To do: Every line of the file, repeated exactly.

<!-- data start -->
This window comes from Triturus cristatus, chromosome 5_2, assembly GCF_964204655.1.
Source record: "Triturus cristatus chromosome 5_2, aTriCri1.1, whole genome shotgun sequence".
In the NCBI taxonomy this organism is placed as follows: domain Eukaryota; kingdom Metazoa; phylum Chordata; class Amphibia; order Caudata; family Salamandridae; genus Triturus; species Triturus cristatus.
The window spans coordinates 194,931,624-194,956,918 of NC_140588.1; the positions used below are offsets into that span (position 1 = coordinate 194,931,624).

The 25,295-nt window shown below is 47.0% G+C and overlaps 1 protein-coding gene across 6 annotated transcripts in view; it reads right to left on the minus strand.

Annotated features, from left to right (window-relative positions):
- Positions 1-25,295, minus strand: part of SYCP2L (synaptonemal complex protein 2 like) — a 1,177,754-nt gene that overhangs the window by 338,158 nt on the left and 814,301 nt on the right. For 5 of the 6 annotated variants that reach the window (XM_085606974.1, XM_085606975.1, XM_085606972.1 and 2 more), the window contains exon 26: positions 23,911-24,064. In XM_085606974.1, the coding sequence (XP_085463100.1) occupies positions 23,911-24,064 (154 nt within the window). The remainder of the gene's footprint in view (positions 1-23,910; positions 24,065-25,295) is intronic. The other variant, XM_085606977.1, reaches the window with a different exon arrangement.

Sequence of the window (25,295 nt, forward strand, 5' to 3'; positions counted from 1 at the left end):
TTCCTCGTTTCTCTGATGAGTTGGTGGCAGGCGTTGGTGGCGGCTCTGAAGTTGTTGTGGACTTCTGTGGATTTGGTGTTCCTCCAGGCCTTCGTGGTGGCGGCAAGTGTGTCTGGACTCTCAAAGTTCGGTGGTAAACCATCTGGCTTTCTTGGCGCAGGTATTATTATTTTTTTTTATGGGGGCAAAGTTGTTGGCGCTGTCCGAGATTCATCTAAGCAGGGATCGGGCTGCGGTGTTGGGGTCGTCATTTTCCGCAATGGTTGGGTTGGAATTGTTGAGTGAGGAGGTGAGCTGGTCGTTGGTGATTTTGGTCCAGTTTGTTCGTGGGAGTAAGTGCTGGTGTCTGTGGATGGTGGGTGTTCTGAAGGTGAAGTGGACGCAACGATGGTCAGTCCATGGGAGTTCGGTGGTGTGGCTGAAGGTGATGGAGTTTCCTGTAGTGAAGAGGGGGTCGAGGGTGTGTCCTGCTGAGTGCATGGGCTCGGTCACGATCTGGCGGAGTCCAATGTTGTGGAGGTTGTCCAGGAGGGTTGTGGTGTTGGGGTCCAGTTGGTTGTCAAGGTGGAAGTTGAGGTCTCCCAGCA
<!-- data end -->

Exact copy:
This window comes from Triturus cristatus, chromosome 5_2, assembly GCF_964204655.1.
Source record: "Triturus cristatus chromosome 5_2, aTriCri1.1, whole genome shotgun sequence".
In the NCBI taxonomy this organism is placed as follows: domain Eukaryota; kingdom Metazoa; phylum Chordata; class Amphibia; order Caudata; family Salamandridae; genus Triturus; species Triturus cristatus.
The window spans coordinates 194,931,624-194,956,918 of NC_140588.1; the positions used below are offsets into that span (position 1 = coordinate 194,931,624).

The 25,295-nt window shown below is 47.0% G+C and overlaps 1 protein-coding gene across 6 annotated transcripts in view; it reads right to left on the minus strand.

Annotated features, from left to right (window-relative positions):
- Positions 1-25,295, minus strand: part of SYCP2L (synaptonemal complex protein 2 like) — a 1,177,754-nt gene that overhangs the window by 338,158 nt on the left and 814,301 nt on the right. For 5 of the 6 annotated variants that reach the window (XM_085606974.1, XM_085606975.1, XM_085606972.1 and 2 more), the window contains exon 26: positions 23,911-24,064. In XM_085606974.1, the coding sequence (XP_085463100.1) occupies positions 23,911-24,064 (154 nt within the window). The remainder of the gene's footprint in view (positions 1-23,910; positions 24,065-25,295) is intronic. The other variant, XM_085606977.1, reaches the window with a different exon arrangement.

Sequence of the window (25,295 nt, forward strand, 5' to 3'; positions counted from 1 at the left end):
TTCCTCGTTTCTCTGATGAGTTGGTGGCAGGCGTTGGTGGCGGCTCTGAAGTTGTTGTGGACTTCTGTGGATTTGGTGTTCCTCCAGGCCTTCGTGGTGGCGGCAAGTGTGTCTGGACTCTCAAAGTTCGGTGGTAAACCATCTGGCTTTCTTGGCGCAGGTATTATTATTTTTTTTTATGGGGGCAAAGTTGTTGGCGCTGTCCGAGATTCATCTAAGCAGGGATCGGGCTGCGGTGTTGGGGTCGTCATTTTCCGCAATGGTTGGGTTGGAATTGTTGAGTGAGGAGGTGAGCTGGTCGTTGGTGATTTTGGTCCAGTTTGTTCGTGGGAGTAAGTGCTGGTGTCTGTGGATGGTGGGTGTTCTGAAGGTGAAGTGGACGCAACGATGGTCAGTCCATGGGAGTTCGGTGGTGTGGCTGAAGGTGATGGAGTTTCCTGTAGTGAAGAGGGGGTCGAGGGTGTGTCCTGCTGAGTGCATGGGCTCGGTCACGATCTGGCGGAGTCCAATGTTGTGGAGGTTGTCCAGGAGGGTTGTGGTGTTGGGGTCCAGTTGGTTGTCAAGGTGGAAGTTGAGGTCTCCCAGCA